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Ravell Call, Deseret News
Mark McGregor asks motorists for help in Salt Lake City, Tuesday, Feb. 11, 2014.
It's really more a safety statute than a nuisance statute because it’s for everyone's safety. —Rep. Jim Nielson, R-Bountiful

SALT LAKE CITY — Standing on the corner of a busy underpass at 1300 South on Tuesday, Mark McGregor flashes a grin and a cardboard sign at passing drivers asking for help.

McGregor says he's homeless, out of work and trying to come up with enough money to travel to Texas next month for his daughter's wedding.

While he knows panhandling doesn't endear him to many people, McGregor observes a personal protocol. He stays on the sidewalk.

"I don't approach anyone unless they wave to me," he said.

When asked about a bill before the Utah Legislature that would prohibit "aggressive panhandling" and blocking traffic, McGregor shrugged.

"We don't have enough crime going on? We have to hurt homeless people? We don't hurt anyone. These people want to help us," he said as a driver pulled up to hand him a dollar bill.

HB101 is the state's latest attempt to rein in aggressive panhandling and other conduct that impedes traffic within certain roadways. It also would prohibit people from soliciting money or goods on sidewalks within 10 feet of the entrance of a bank or ATM.

State lawmakers passed a law in 2010 that prohibited people from sitting, standing or loitering near a roadway to solicit a ride, contribution or employment. Three homeless people challenged the constitutionality of the law and it was struck down by a federal judge for being overly broad.

Rep. Jim Nielson, R-Bountiful, said HB101 takes a different approach because it is primarily a traffic safety bill. The House Transportation Committee is scheduled to conduct a hearing on the bill at 8 a.m. Wednesday in Room 450 of the Capitol.

"It's really more a safety statute than a nuisance statute because it’s for everyone's safety," Nielson said.

The proposal would prohibit conduct that impedes or blocks traffic within the interstate system, on state highways, on- and off-ramps and medians.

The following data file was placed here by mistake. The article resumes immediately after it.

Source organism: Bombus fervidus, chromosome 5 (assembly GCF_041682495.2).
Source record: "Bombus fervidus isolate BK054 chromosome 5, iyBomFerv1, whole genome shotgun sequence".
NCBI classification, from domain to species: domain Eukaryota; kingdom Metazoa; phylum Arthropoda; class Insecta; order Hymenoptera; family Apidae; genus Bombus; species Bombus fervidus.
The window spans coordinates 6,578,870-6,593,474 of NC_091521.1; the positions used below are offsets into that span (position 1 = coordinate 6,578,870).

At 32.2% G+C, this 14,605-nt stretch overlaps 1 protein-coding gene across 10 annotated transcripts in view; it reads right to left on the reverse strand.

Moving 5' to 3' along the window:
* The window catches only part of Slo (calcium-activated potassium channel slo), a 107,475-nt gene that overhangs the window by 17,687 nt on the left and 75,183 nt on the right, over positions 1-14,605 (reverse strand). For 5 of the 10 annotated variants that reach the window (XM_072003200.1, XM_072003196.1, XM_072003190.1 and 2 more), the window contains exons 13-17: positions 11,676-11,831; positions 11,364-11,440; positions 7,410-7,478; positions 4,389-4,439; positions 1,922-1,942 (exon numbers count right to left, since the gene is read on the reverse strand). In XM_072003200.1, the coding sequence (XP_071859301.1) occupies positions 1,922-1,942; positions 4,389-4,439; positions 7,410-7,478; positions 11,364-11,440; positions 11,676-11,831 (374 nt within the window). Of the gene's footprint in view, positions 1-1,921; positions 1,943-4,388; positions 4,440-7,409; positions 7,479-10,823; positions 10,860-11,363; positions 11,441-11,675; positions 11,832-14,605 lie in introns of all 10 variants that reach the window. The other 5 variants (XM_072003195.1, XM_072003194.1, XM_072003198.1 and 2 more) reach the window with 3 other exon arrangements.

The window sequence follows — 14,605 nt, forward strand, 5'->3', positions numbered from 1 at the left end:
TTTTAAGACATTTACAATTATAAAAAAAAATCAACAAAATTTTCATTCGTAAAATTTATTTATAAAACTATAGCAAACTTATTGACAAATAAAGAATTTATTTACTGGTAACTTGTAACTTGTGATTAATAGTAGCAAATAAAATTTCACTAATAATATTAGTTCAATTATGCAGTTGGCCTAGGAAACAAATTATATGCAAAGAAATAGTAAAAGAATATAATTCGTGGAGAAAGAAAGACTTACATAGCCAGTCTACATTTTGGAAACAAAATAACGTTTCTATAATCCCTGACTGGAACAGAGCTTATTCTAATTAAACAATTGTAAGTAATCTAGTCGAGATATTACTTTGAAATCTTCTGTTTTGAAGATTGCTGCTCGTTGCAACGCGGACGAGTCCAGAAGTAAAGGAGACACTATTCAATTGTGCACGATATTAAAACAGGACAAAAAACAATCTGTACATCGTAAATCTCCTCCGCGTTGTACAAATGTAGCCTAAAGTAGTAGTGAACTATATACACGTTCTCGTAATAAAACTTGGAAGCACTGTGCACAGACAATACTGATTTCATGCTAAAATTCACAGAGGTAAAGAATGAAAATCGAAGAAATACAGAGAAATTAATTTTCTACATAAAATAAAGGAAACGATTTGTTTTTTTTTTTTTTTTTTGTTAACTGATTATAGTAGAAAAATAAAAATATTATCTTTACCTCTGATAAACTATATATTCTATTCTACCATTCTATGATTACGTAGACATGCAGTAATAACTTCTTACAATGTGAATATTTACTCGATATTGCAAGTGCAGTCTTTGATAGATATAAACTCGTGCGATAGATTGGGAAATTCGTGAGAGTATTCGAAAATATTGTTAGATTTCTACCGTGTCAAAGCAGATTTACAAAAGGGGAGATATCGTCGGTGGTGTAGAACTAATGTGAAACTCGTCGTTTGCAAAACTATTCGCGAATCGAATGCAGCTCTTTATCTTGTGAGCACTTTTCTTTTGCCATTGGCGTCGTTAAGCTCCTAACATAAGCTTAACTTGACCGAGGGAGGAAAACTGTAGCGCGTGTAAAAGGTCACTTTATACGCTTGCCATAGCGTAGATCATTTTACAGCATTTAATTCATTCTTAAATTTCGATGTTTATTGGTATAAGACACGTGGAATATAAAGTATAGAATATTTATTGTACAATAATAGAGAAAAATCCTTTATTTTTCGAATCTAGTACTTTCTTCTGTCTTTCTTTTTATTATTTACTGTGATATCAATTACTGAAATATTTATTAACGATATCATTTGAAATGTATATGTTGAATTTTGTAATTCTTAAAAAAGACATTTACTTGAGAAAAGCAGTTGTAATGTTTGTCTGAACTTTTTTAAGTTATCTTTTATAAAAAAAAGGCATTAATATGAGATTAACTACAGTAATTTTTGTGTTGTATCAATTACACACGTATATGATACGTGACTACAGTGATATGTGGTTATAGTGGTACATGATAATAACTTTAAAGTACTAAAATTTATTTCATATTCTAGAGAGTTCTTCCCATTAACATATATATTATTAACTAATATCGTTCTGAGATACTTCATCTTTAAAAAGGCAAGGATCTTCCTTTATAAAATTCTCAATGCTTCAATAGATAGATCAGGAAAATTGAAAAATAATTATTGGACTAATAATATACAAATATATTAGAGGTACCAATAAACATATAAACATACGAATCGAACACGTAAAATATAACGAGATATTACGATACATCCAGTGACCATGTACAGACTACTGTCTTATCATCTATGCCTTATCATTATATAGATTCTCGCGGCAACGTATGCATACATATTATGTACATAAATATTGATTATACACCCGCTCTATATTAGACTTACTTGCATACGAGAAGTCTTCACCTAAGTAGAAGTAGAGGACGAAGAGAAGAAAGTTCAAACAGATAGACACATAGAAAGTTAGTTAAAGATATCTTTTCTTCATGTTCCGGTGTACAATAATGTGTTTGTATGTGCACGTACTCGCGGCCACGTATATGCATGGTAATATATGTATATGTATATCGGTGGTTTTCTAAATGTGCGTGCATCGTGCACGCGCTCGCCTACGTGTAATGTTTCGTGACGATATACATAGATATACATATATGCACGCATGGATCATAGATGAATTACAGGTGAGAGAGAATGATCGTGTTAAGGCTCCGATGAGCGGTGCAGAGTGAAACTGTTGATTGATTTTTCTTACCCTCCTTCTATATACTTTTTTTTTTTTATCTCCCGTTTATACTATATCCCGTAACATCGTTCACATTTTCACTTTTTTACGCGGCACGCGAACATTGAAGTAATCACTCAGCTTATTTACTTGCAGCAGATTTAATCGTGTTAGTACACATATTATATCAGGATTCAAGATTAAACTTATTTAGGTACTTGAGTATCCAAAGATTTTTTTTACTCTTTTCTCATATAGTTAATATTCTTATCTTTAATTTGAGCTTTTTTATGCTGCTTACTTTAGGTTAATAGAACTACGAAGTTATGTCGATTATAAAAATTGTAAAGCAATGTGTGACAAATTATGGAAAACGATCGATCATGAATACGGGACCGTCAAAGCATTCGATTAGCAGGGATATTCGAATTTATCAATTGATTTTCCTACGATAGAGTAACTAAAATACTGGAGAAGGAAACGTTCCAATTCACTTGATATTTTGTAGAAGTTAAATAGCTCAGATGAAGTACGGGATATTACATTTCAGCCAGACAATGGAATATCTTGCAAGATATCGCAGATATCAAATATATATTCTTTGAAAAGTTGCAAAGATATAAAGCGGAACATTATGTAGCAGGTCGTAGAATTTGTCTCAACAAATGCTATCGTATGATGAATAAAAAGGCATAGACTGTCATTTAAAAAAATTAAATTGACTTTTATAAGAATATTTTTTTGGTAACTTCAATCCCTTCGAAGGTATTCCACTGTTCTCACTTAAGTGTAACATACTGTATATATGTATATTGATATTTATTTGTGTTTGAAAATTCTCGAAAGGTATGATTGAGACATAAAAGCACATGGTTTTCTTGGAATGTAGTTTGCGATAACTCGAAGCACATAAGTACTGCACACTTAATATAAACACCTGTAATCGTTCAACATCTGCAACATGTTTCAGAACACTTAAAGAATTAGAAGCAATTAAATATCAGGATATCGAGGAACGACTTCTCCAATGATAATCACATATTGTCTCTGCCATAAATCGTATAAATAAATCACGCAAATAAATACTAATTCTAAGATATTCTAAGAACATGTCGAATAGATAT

"It’s fine for people to be on the sidewalk. Anything other than that is really not designed for people. If you’re in that area, you could be subject to physical harm or you could end up contributing to an accident," Nielson said.

Stewart Gollan of the Utah Legal Clinic, which challenged the constitutionality of the 2010 state law on behalf of Terry Lee Wilkinson, Patty Eagle and Jackie Sanchez, who were homeless, said HB101 strikes the language declared unconstitutional by U.S. District Court Judge Ted Stewart. The plaintiffs claimed the 2010 law violated their right to free speech.

The judge's ruling said although the state has a legitimate interest in promoting safety, "it may do so as long as the legislation is written so as to avoid infringing on constitutionally protected rights."

HB101 puts the state on "less troubling ground on its face, but it certainly leaves open a great deal of potentially constitutionally problematic enforcement as applied," Gollan said.

The bill says counties or municipalities may adopt resolutions, ordinances or regulations for conduct that impedes or blocks traffic for roads under their jurisdiction.

"They're certainly opening the door for municipalities to create local ordinances that may well run afoul of constitutional protections. In my experience, many municipalities would very much like to prohibit panhandling period," Gollan said.

Nielson said he believes the bill addresses the constitutional concerns raised in the federal court ruling "but still provides protections against the things that put both pedestrian and drivers at risk."

Nielson said he was approached by the Downtown Alliance, which has been part of a campaign to encourage contributions to nonprofit organizations that provide direct service to people who are homeless rather than give to individuals.

Jason Mathis, executive director of the alliance, said panhandling is not an issue exclusive to downtown Salt Lake City.

"It is really a regional issue. (Nielson's) statewide approach affects people across the board. I'm glad he's doing it," Mathis said.

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While some cities have passed ordinances to address the issue, "it just pushes the problem someplace else. It's really important to deal with it on a regional basis and to understand the root causes of homelessness," he said.

To that end, the Downtown Alliance is backing a legislative proposal that would extend a tax credit to employers who hire homeless people and pay them a living wage.

Another man panhandling at the 1300 South off-ramp said he works construction and panhandles in the winter months out of economic necessity.

"I'm much rather be working than doing this," said Gerald, who would not offer his last name.

"Just because I'm homeless doesn't mean the bills stop coming."

Email: marjorie@deseretnews.com